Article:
THE CONFUSED DAWN.
YOUNG MAN What are the Vision and the CryThat haunt the new Canadian soul? Dim grandeur spreads we know not whyO'er mountain, forest, tree and knoll, And murmurs indistinctly fly.— Some magic moment sure is nigh.O Seer, the curtain roll!
SEERThe Vision, mortal, it is this— Dead mountain, forest, knoll and treeAwaken all endued with bliss, A native land—O think!—to be—Thy native land—and ne'er amiss,Its smile shall like a lover's kiss From henceforth seem to thee.
The Cry thou couldst not understand, Which runs through that new realm of light,From Breton's to Vancouver's strand O'er many a lovely landscape bright,It is their waking utterance grand,The great refrain "A NATIVE LAND!"— Thine be the ear, the sight.
To Thee whose smile is might and fame, A nation lifts united praiseAnd asks but that Thy purpose frame A useful glory for its days.
We pray no sunset lull of rest, No pomp and bannered pride of war;We hold stern labor manliest, The just side real conqueror.
For strength we thank Thee: keep us strong, And grant us pride of skilful toil;For homes we thank Thee: may we long Have each some Eden rood of soil.
O, keep our mothers kind and dear, And make the fathers stern and wise;The maiden soul preserve sincere, And rise before the young man's eyes.
Crush out the jest of idle minds, That know not, jesting, when to hush;Keep on our lips the word that binds, And teach our children when to blush.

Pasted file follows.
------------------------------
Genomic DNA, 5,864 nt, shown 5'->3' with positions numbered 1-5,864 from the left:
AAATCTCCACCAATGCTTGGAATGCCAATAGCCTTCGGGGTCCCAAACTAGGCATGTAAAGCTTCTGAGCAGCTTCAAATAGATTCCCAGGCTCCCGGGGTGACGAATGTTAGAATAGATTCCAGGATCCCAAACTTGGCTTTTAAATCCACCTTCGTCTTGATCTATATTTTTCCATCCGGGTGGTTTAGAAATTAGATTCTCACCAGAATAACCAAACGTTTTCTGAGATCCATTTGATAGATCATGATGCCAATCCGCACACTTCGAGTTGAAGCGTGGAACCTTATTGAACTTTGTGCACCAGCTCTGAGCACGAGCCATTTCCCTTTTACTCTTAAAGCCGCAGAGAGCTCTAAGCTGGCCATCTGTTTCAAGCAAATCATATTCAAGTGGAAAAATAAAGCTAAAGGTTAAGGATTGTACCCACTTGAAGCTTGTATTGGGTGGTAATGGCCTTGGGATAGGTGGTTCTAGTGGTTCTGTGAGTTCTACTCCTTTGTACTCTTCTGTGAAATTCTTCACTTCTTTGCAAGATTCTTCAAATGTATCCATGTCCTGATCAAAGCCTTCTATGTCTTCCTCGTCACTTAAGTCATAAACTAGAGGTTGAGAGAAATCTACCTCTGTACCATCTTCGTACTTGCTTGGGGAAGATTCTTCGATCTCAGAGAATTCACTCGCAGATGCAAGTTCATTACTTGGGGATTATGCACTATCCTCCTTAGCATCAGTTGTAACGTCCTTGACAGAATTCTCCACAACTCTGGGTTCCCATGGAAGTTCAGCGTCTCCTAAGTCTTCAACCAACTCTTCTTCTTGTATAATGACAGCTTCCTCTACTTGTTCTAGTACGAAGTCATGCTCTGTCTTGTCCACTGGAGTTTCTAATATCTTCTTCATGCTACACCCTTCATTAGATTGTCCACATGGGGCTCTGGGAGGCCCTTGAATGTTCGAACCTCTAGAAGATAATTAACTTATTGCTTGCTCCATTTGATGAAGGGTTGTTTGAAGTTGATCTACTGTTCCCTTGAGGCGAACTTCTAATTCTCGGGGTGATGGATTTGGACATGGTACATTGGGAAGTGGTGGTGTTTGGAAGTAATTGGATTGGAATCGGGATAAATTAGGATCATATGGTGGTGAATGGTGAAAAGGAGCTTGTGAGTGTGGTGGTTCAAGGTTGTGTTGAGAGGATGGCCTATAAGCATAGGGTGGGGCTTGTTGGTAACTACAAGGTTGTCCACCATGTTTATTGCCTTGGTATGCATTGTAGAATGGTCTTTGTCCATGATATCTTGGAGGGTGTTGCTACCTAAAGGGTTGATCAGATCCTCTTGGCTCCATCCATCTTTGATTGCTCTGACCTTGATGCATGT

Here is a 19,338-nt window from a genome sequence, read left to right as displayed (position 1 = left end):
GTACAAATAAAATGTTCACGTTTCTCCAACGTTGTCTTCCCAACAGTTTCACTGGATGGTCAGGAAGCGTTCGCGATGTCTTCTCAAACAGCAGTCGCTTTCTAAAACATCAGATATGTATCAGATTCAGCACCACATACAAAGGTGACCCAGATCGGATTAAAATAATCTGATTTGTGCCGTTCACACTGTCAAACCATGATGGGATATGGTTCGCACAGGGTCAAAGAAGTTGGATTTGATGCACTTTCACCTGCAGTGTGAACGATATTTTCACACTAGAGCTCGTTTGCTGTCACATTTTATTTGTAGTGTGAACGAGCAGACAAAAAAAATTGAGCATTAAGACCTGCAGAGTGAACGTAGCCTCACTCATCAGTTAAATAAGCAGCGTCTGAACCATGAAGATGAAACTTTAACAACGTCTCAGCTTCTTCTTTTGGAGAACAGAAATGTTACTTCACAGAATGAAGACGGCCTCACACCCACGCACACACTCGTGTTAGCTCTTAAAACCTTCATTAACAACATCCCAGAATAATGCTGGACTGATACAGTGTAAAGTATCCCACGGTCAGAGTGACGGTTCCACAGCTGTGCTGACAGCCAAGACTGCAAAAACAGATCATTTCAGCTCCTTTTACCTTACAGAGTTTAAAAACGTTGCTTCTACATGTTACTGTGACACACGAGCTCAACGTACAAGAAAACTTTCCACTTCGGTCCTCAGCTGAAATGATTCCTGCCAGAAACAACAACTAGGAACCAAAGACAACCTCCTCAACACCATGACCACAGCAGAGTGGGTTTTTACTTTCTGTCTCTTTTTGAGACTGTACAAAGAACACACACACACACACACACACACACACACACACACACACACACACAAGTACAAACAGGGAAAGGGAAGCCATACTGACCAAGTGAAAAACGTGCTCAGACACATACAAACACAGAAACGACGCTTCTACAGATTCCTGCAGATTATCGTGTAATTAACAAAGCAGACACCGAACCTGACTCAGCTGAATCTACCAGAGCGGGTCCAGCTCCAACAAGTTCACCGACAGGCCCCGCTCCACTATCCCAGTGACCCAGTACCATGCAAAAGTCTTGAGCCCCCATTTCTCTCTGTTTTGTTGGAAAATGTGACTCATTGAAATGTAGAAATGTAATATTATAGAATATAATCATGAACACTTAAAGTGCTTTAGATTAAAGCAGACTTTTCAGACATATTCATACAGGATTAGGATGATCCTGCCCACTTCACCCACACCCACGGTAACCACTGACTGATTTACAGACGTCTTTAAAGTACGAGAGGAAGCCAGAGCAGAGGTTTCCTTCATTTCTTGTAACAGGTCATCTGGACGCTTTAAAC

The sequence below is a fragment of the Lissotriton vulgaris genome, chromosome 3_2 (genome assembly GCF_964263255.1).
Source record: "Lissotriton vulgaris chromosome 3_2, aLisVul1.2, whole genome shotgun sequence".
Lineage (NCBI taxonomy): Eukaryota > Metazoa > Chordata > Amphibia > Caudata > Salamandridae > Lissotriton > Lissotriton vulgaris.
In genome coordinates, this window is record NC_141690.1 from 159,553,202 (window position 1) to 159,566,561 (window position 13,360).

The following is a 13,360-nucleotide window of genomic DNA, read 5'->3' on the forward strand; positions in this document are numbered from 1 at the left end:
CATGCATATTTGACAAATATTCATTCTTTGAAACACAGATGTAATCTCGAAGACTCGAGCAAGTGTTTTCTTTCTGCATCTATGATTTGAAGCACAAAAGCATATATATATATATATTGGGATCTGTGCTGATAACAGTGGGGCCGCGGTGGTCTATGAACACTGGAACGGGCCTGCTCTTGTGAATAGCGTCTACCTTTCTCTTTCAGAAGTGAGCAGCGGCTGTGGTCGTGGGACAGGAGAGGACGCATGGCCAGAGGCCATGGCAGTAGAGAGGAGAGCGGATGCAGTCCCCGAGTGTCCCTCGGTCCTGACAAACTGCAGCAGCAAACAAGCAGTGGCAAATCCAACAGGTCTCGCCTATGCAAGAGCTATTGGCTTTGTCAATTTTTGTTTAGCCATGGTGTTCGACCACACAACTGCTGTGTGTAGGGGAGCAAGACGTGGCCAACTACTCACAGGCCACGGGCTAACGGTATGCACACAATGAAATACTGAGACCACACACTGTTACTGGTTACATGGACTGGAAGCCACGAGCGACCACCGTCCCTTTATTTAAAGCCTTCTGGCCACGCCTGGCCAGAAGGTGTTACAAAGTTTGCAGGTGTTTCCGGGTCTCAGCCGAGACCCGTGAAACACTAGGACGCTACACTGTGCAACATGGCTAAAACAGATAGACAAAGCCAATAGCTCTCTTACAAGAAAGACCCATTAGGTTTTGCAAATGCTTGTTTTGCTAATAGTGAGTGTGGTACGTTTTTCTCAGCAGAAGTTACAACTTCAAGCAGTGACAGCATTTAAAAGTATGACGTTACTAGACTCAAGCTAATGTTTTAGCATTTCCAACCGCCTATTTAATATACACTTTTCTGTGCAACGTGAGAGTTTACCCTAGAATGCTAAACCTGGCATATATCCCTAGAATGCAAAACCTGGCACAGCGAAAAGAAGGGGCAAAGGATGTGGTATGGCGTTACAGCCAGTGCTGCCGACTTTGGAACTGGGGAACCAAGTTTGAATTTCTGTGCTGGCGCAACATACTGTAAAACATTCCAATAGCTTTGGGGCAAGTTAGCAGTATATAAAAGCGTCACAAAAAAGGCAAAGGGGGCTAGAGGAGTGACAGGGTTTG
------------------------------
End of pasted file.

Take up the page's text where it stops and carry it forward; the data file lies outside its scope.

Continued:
Forever constant to the good Still arm our faith, thou Guard Sublime,To scorn, like all who have understood, The atheist dangers of the time.
Thou hearest!—Lo, we feel our love Of loyal thoughts and actions freeToward all divine achievement move, Ennobled, blest, ensured, by Thee.CANADA NOT LAST.
AT VENICELo! Venice, gay with color, lights and song, Calls from St. Mark's with ancient voice and strange:I am the Witch of Cities! glide along My silver streets that never wear by changeOf years: forget the years, and pain, and wrong,And every sorrow reigning men among. Know I can soothe thee, please and marry theeTo my illusions. Old and siren-strong, I smile immortal, while the mortals flee Who whiten on to death in wooing me.
AT FLORENCESay, what more fair, by Arno's bridgéd gleam,[A] Than Florence, viewed from San Miniato's slopeAt eventide, when west along the stream, The last of day reflects a silver hope!—Lo, all else softened in the twilight beam:—The city's mass blent in one hazy cream, The brown Dome midst it, and the Lily tower,And stern Old Tower more near, and hills that seem Afar, like clouds to fade, and hills of power, On this side, greenly dark with cypress, vine and bower.
AT ROMEEnd of desire to stray I feel would come Though Italy were all fair skies to me,Though France's fields went mad with flowery foam And Blanc put on a special majesty....